As a freelancer or solo practitioner, it can be tricky to arrange time off for a vacation. What happens if a client calls and suddenly needs something quickly? How do you keep existing projects moving while you’re gone? And would being out of the office on vacation actually be more stressful than just working?
But there are ways to make it work. Here are six to consider:
1. Trade out time with someone who does what you do. I know a realtor who uses another realtor as her backup when she’s on vacation. If she has a closing while she’s out of town, the other realtor goes in her place. Then she returns the favor when that realtor wants to take time off.
2. Train a temporary assistant to keep the place running. This works best if you don’t mind fielding the occasional phone call or email to deal with work issues while you’re out. The temp can keep the ball rolling and deal with minor issues, but call you for anything that requires your skills or decision making.
3. Have someone on call, just in case. In the early days at Tribe, I would have a freelance creative director on call when I was out of town. If anything came up that had to be addressed while I was away, I trusted his judgement and knew he’d handle it similar to the way I would, or at least at a taste level I would approve of. Many times, my clients were fine just waiting until I was back.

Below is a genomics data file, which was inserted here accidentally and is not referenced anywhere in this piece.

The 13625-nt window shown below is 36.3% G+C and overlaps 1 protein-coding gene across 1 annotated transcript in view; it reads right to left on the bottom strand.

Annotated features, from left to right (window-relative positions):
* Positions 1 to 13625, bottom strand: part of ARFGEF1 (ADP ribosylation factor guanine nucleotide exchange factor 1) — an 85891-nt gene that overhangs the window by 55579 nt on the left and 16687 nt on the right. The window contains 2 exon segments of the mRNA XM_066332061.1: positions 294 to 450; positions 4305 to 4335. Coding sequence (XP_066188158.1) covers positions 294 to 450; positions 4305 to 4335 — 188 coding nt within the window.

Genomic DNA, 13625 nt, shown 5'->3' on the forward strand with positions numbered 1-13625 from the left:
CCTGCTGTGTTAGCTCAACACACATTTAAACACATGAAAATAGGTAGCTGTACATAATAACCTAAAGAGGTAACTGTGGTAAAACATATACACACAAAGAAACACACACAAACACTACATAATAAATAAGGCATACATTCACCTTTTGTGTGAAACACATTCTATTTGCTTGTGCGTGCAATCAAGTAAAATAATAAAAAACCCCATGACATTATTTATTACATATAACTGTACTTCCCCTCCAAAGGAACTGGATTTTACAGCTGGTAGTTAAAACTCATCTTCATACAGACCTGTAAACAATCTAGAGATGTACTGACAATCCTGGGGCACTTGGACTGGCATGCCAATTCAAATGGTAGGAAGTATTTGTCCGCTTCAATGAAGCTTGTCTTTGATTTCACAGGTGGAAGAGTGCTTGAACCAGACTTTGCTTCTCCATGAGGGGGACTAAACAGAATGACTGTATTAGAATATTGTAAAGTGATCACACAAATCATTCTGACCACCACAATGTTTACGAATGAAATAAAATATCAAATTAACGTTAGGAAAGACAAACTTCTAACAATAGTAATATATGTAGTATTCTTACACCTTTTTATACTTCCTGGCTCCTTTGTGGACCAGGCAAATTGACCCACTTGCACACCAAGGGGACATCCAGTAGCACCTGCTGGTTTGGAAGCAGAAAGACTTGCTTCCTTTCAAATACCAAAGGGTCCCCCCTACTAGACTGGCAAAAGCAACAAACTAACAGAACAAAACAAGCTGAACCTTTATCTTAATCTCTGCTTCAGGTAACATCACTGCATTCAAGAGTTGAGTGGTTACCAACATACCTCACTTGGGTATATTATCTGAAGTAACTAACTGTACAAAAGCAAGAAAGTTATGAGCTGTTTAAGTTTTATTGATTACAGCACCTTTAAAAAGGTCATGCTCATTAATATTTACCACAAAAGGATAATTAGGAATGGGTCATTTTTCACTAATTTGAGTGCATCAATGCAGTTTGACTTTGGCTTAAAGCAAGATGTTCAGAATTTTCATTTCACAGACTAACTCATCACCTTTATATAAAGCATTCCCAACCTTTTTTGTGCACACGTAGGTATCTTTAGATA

4. Call in a mom or retiree. If you’re wary of having a competitive freelancer filling in for you, try someone who’s not really in the market for clients anymore. A colleague in your industry who’s now retired, or a parent who quit working to be home with the kids, will often enjoy the chance to get back in the game for a short while.
5. Take your work with you. This works best if you can keep your business running for a week or so with just an hour or two of your attention a day. A media planner I know is in Chautauqua right now for a three-week family vacation. She’s keeping up to date on emails while she’s there, and doing the occasional conference call, so her clients are getting what they need even while she’s out.
6. Tell your clients you’ll be out. I remember hearing about one freelancer who actually found this a pretty good way to drum up business. She would call all her steady clients several weeks out to let them know she was taking a vacation such and such a week, and that she’d like to get anything they might need taken care of now so they weren’t inconvenienced while she was out. Her clients felt like they’d been given sufficient warning of her unavailability and appreciated her professional approach. Often, it would even make her clients think of new projects they’d like to add to her plate.